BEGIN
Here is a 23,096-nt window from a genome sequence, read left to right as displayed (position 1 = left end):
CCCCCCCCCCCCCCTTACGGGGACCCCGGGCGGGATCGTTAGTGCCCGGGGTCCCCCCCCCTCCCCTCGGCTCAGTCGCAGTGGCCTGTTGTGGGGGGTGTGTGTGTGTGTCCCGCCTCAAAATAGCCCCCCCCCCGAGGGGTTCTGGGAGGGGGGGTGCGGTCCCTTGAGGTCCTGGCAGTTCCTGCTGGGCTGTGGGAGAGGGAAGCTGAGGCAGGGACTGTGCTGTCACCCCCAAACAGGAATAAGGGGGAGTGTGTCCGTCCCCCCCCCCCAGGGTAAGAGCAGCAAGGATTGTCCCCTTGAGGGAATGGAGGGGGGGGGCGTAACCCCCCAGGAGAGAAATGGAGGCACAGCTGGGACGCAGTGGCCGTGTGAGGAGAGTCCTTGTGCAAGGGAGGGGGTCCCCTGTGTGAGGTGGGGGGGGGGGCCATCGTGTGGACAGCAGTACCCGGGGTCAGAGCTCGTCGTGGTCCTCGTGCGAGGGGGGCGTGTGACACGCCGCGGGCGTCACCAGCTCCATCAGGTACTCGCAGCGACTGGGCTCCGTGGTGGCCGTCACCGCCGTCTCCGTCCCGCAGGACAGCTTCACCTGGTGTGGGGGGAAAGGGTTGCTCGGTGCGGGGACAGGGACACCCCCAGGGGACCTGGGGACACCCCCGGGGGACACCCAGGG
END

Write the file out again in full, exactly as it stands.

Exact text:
Here is a 23,096-nt window from a genome sequence, read left to right as displayed (position 1 = left end):
CCCCCCCCCCCCCCTTACGGGGACCCCGGGCGGGATCGTTAGTGCCCGGGGTCCCCCCCCCTCCCCTCGGCTCAGTCGCAGTGGCCTGTTGTGGGGGGTGTGTGTGTGTGTCCCGCCTCAAAATAGCCCCCCCCCCGAGGGGTTCTGGGAGGGGGGGTGCGGTCCCTTGAGGTCCTGGCAGTTCCTGCTGGGCTGTGGGAGAGGGAAGCTGAGGCAGGGACTGTGCTGTCACCCCCAAACAGGAATAAGGGGGAGTGTGTCCGTCCCCCCCCCCCAGGGTAAGAGCAGCAAGGATTGTCCCCTTGAGGGAATGGAGGGGGGGGGCGTAACCCCCCAGGAGAGAAATGGAGGCACAGCTGGGACGCAGTGGCCGTGTGAGGAGAGTCCTTGTGCAAGGGAGGGGGTCCCCTGTGTGAGGTGGGGGGGGGGGCCATCGTGTGGACAGCAGTACCCGGGGTCAGAGCTCGTCGTGGTCCTCGTGCGAGGGGGGCGTGTGACACGCCGCGGGCGTCACCAGCTCCATCAGGTACTCGCAGCGACTGGGCTCCGTGGTGGCCGTCACCGCCGTCTCCGTCCCGCAGGACAGCTTCACCTGGTGTGGGGGGAAAGGGTTGCTCGGTGCGGGGACAGGGACACCCCCAGGGGACCTGGGGACACCCCCGGGGGACACCCAGGG